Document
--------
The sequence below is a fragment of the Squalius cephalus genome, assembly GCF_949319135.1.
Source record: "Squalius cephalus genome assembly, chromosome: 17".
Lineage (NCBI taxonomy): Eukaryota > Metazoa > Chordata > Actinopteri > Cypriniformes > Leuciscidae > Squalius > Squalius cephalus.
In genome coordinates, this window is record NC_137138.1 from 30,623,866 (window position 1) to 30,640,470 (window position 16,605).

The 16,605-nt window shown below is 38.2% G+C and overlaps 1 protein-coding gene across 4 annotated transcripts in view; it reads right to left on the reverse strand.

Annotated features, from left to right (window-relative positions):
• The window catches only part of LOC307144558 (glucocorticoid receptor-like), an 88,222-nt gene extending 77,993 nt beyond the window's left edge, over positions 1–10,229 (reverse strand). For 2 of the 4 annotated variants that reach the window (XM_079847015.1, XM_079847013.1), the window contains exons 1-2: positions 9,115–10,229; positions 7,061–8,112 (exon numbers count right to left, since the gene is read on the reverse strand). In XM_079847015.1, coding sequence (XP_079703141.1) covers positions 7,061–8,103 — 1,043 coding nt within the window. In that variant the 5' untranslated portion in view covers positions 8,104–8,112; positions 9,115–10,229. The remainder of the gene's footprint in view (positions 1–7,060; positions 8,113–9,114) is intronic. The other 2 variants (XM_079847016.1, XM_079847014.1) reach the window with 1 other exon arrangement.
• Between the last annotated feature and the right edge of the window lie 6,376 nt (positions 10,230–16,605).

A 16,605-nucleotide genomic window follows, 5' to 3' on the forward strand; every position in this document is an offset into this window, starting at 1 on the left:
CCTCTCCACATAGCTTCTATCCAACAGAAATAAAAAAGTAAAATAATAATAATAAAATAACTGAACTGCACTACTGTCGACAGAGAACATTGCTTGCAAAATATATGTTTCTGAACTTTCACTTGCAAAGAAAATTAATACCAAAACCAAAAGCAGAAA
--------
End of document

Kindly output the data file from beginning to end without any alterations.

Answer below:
The sequence below is a fragment of the Squalius cephalus genome, assembly GCF_949319135.1.
Source record: "Squalius cephalus genome assembly, chromosome: 17".
Lineage (NCBI taxonomy): Eukaryota > Metazoa > Chordata > Actinopteri > Cypriniformes > Leuciscidae > Squalius > Squalius cephalus.
In genome coordinates, this window is record NC_137138.1 from 30,623,866 (window position 1) to 30,640,470 (window position 16,605).

The 16,605-nt window shown below is 38.2% G+C and overlaps 1 protein-coding gene across 4 annotated transcripts in view; it reads right to left on the reverse strand.

Annotated features, from left to right (window-relative positions):
• The window catches only part of LOC307144558 (glucocorticoid receptor-like), an 88,222-nt gene extending 77,993 nt beyond the window's left edge, over positions 1–10,229 (reverse strand). For 2 of the 4 annotated variants that reach the window (XM_079847015.1, XM_079847013.1), the window contains exons 1-2: positions 9,115–10,229; positions 7,061–8,112 (exon numbers count right to left, since the gene is read on the reverse strand). In XM_079847015.1, coding sequence (XP_079703141.1) covers positions 7,061–8,103 — 1,043 coding nt within the window. In that variant the 5' untranslated portion in view covers positions 8,104–8,112; positions 9,115–10,229. The remainder of the gene's footprint in view (positions 1–7,060; positions 8,113–9,114) is intronic. The other 2 variants (XM_079847016.1, XM_079847014.1) reach the window with 1 other exon arrangement.
• Between the last annotated feature and the right edge of the window lie 6,376 nt (positions 10,230–16,605).

A 16,605-nucleotide genomic window follows, 5' to 3' on the forward strand; every position in this document is an offset into this window, starting at 1 on the left:
CCTCTCCACATAGCTTCTATCCAACAGAAATAAAAAAGTAAAATAATAATAATAAAATAACTGAACTGCACTACTGTCGACAGAGAACATTGCTTGCAAAATATATGTTTCTGAACTTTCACTTGCAAAGAAAATTAATACCAAAACCAAAAGCAGAAA